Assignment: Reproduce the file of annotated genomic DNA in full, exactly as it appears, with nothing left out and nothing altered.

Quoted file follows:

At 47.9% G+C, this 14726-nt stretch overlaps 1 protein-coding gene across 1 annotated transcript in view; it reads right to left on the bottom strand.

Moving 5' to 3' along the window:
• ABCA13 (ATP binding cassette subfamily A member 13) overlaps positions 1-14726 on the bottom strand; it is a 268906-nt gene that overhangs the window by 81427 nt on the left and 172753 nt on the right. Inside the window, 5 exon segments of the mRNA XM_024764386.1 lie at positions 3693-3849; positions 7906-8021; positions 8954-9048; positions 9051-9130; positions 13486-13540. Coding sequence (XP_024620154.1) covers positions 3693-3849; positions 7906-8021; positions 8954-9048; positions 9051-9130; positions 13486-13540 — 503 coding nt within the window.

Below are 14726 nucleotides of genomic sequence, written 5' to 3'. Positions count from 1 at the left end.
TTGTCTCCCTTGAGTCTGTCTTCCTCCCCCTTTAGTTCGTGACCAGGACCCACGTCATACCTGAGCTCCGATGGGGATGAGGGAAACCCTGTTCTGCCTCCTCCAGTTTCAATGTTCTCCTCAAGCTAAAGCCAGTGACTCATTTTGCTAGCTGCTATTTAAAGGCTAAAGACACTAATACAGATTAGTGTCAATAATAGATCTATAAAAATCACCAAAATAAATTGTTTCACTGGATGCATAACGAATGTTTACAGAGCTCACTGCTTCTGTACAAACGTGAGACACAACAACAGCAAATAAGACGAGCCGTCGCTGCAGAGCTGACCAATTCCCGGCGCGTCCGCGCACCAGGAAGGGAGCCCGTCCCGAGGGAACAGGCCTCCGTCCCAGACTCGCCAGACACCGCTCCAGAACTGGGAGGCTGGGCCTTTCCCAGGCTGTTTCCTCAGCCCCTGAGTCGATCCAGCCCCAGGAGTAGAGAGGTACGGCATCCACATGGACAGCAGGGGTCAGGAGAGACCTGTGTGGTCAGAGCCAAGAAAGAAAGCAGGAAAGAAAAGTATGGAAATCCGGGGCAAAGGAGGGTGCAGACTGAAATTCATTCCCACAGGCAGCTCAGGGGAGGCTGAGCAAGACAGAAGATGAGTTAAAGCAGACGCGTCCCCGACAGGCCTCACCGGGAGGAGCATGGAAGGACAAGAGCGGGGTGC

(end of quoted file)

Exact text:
At 47.9% G+C, this 14726-nt stretch overlaps 1 protein-coding gene across 1 annotated transcript in view; it reads right to left on the bottom strand.

Moving 5' to 3' along the window:
• ABCA13 (ATP binding cassette subfamily A member 13) overlaps positions 1-14726 on the bottom strand; it is a 268906-nt gene that overhangs the window by 81427 nt on the left and 172753 nt on the right. Inside the window, 5 exon segments of the mRNA XM_024764386.1 lie at positions 3693-3849; positions 7906-8021; positions 8954-9048; positions 9051-9130; positions 13486-13540. Coding sequence (XP_024620154.1) covers positions 3693-3849; positions 7906-8021; positions 8954-9048; positions 9051-9130; positions 13486-13540 — 503 coding nt within the window.

Below are 14726 nucleotides of genomic sequence, written 5' to 3'. Positions count from 1 at the left end.
TTGTCTCCCTTGAGTCTGTCTTCCTCCCCCTTTAGTTCGTGACCAGGACCCACGTCATACCTGAGCTCCGATGGGGATGAGGGAAACCCTGTTCTGCCTCCTCCAGTTTCAATGTTCTCCTCAAGCTAAAGCCAGTGACTCATTTTGCTAGCTGCTATTTAAAGGCTAAAGACACTAATACAGATTAGTGTCAATAATAGATCTATAAAAATCACCAAAATAAATTGTTTCACTGGATGCATAACGAATGTTTACAGAGCTCACTGCTTCTGTACAAACGTGAGACACAACAACAGCAAATAAGACGAGCCGTCGCTGCAGAGCTGACCAATTCCCGGCGCGTCCGCGCACCAGGAAGGGAGCCCGTCCCGAGGGAACAGGCCTCCGTCCCAGACTCGCCAGACACCGCTCCAGAACTGGGAGGCTGGGCCTTTCCCAGGCTGTTTCCTCAGCCCCTGAGTCGATCCAGCCCCAGGAGTAGAGAGGTACGGCATCCACATGGACAGCAGGGGTCAGGAGAGACCTGTGTGGTCAGAGCCAAGAAAGAAAGCAGGAAAGAAAAGTATGGAAATCCGGGGCAAAGGAGGGTGCAGACTGAAATTCATTCCCACAGGCAGCTCAGGGGAGGCTGAGCAAGACAGAAGATGAGTTAAAGCAGACGCGTCCCCGACAGGCCTCACCGGGAGGAGCATGGAAGGACAAGAGCGGGGTGC